The next tune we are going to look at in
in learning how to,
you know understand rhythm and how to use
blue grass rhythm is
the classic Nine Pound Hammer played at
most jam sessions.
Anywhere you go, everybody knows Nine
And so I'll just jump right in.
I'll play I've got a, again, a leadline.
And you can play with all these leadlines
You can download them.
And, so, here we're going to jump in with,
with everything that we've talked about so
far and here's a nine pound hammer.
A one, two, three.
Classic blue grass Nine Pound Hammer.
Couple other things that were in play now.
Again, we're talking about, you know, a
lot of the elements of bluegrass that,
that sort of define it.
We talked about the G run.
You know, we've also talked about walking
bass and, and
alternate coded ways to sort of move
through the chords.
a hammer on kind of a, little effect
Just like we talked about how hammer
ons can kind of smooth out certain things.
When you're playing songs at quicker
tempos like this, especially in bluegrass.
That's ano, ano,
another sort of, you know, trick within,
with all these things we've talked about.
And, but the basic idea is that,
you're doing things within your rhythm
that don't get in the way of the melody.
The melody dictates
then that's the end of a phrase so.
you have a, you have a smaller moment
Some of these tunes we've looked at have,
have longer stretches of space you know,
that you can, you can mess around with
different ways to sort of,
to make yourself known there and to
enhance the picture.
And another thing about nine pound hammer
is that it's the the reason I chose it in
this list is that it's, it also has a
verse and a chorus.
If you'll notice, the melody of the verse
That's the lead part of the verse.
And the chorus starts out And it goes
you should also be able to sense a change
in intensity from.
To in, it's the chorus that happens every
so, another sort of new thing to think
about in bluegrass,
as you move to the chorus would be like
heres the verse.
You know, the melody
moves up in intensity, so I'm gonna raise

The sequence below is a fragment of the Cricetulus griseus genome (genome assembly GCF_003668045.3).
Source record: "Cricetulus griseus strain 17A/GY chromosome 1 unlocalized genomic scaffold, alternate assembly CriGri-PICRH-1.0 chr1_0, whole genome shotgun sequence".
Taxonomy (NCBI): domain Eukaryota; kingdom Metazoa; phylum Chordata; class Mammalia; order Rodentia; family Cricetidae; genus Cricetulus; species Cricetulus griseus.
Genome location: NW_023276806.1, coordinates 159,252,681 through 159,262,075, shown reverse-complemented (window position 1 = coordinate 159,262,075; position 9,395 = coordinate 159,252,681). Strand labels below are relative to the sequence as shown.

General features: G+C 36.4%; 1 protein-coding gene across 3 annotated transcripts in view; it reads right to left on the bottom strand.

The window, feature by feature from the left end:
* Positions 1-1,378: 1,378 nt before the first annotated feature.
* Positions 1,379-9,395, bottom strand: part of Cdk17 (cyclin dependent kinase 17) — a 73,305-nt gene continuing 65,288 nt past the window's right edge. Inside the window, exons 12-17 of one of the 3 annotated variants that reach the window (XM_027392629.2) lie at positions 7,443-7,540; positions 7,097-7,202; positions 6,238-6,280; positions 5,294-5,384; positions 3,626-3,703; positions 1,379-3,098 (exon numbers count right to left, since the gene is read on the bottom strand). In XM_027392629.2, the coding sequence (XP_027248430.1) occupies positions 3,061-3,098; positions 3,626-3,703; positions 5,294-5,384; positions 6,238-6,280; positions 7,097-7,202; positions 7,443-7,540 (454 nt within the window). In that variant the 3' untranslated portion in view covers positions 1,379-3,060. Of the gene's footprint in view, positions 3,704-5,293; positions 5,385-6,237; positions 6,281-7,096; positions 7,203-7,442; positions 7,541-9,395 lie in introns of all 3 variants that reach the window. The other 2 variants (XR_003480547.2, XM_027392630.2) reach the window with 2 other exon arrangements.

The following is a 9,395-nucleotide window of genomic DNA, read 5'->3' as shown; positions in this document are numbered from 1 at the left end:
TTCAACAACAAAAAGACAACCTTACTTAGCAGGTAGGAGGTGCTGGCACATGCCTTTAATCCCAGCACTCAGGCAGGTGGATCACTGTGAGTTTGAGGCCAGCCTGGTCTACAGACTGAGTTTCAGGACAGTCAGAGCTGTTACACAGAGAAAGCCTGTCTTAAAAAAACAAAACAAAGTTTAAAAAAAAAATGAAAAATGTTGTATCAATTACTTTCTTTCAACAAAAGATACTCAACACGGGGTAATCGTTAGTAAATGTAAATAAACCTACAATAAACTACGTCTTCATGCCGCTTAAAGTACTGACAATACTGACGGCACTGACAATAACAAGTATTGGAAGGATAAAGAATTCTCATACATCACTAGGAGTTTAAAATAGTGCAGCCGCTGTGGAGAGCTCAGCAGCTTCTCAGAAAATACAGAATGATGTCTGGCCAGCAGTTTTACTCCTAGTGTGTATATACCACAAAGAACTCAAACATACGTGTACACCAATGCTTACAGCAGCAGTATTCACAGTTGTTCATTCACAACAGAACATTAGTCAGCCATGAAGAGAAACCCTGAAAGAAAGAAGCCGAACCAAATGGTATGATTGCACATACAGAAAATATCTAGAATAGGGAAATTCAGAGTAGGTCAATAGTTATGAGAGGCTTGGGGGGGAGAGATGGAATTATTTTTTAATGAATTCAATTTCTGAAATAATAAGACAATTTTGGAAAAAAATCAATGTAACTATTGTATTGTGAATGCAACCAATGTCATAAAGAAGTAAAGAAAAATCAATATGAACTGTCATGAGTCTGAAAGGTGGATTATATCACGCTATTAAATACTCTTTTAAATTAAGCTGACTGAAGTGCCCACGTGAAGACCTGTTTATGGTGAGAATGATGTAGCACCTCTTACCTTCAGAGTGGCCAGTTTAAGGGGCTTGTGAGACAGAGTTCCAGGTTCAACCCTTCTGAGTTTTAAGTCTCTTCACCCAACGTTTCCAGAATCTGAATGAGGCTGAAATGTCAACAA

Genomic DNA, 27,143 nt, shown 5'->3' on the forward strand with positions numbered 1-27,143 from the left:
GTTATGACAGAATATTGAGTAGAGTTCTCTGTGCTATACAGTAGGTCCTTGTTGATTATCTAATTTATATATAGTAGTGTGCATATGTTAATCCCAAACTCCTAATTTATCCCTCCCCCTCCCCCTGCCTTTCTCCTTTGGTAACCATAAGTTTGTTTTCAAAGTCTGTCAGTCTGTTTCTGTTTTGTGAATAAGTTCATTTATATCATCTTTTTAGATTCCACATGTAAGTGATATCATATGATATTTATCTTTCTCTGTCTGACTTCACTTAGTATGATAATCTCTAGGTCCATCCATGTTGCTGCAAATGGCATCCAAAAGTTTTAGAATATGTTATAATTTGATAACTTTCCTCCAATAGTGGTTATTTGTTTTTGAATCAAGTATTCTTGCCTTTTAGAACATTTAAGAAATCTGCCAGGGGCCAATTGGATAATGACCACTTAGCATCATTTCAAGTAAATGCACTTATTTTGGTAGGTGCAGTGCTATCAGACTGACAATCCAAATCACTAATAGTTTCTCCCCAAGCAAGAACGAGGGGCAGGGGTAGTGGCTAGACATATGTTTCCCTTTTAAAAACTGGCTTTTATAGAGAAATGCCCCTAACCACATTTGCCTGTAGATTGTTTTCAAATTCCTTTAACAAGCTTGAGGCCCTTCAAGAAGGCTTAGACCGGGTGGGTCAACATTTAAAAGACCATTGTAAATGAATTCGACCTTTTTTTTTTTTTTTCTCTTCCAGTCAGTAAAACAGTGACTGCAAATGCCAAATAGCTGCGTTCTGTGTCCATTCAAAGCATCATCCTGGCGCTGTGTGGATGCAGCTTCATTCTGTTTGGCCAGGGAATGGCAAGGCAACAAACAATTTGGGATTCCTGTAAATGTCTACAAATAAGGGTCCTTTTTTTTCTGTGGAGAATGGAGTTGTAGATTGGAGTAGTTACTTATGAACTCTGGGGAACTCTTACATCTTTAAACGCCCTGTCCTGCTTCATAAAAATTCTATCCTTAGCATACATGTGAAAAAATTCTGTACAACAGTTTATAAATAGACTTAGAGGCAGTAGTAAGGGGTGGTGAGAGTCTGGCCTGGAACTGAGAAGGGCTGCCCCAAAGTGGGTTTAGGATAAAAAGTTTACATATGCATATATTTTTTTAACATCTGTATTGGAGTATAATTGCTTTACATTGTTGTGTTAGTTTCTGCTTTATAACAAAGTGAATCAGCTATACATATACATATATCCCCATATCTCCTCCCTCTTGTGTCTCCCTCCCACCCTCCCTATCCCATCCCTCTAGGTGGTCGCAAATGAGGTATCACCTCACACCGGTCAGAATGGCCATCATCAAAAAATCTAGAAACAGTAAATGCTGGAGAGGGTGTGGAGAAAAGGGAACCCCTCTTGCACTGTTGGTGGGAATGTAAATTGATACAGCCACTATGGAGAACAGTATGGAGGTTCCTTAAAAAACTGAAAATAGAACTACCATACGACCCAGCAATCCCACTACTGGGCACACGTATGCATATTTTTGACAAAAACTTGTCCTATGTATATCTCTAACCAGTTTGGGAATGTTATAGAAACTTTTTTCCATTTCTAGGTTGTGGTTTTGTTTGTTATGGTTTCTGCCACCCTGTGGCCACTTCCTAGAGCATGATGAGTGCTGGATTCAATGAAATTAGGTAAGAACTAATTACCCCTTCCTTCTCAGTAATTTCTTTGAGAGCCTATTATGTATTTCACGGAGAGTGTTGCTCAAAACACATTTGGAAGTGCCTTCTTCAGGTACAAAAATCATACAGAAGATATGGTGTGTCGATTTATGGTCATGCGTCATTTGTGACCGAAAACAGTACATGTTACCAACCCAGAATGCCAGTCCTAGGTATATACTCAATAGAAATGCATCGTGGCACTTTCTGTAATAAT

my level intensity as well, as well.
Careful not try to over, overstate it to a
point to where it's distracting.
But that's one of the, ano, another thing
about acoustic, acoustic,
play acoustic music, ensemble music, you
know, bluegrass especially here,.
Is that, you now, you can do things within
the group, you know,
that create a bigger dynamic for the
You know, and it's one of the great things
about being in a band and
being able to work on these things.
And, you know, we've got lots of bluegrass
covered here at the bluegrass school and
As any, any, any of the people that I play
that's one of the first things that we, on
a, on a recording session or whatever.
It's, we start sort of working on those
kind of things.
Either specifically talking about them or
just you know?
It's the first time I've played with a
particular group of people, you know part
of the common sense that I hope to bring
into a, a situation is I'm gonna listen.
And I'm gonna.
Try to, try to detect things like that.
I'm going to try to detect not only where
the phrases are if,
if it's a song I don't know but I'm going
to try to detect different levels of,
of intensity from the melody or the singer
or the soloist or whatever it may be.
And and so those are basic things.
You know, Nine Pound Hammer we've got our
capo on the second fret so we've got the,
That's the bluegrass A and
one of the other little elements that I'm
Is hammering into the g.
We got this, one of the great things about
this bluegrass forms is it kind of leaves
a little bit.
We can kind a, we've got a loose finger
here that, that can kind of either-
We've got that option or
just to put it down and make another voice
of the chord.
One of the popular things in bluegrass
we talked about the.
Strong down beats.
You know, that's the reason we walk into
When our rhythm is smooth and consistent.
That's sort of a, the.
Hammer on into that low note right there,
into that A.
It helps define that beat.
And again, all these are sort of
traditions that were set a long time ago,
in this, old-time, you know, country
And, and that's, that's one of the great
things that sort of continues today as,
and to be aware of as bluegrass rhythm
Little things like that.
And you know, that's another element with
you know learning about playing these
You can kinda work on that stuff.
So, that leads us to the to the end of
these four tunes.
And so I want you to submit a video,
I want you to I want you to show me how
you're working on these things.
We talked about Bluegrass rhythm as
And so you've got the lead tracks there
you can download and
what I'd like to hear is you playing with
those lead lines.
Trying to employ a lot of these things
that we've talked about.
There's a lot there and a lot of tools and
don't feel like you've got to use
everything all the time.
I'm, I'm more impressed.
With what I'll be looking for are how you
use things and how,
I can tell if you're listening to the
phrases of the melody.
The, the, the key lesson here is, is
What makes a good musician is to be a good
And so we're, you know, we've, we've
talked a lot about building technique and
about building specific things and we're
gonna continue that but.
We're at a point now with these lessons
where we're really gonna start working on
building musicianship and that's that's
all about listening.
And, I showed you some ways not to do
showed you lots of ways to do things.
So, that's please come submit a video if
you playing one of these tunes.
I can, I can look at that and say, yes
you've, you're getting it and
you can move on to certain things.
Or, or provide feedback to you know, to
help you kind of work on things and so I,
I look forward to seeing that and helping
you guys out.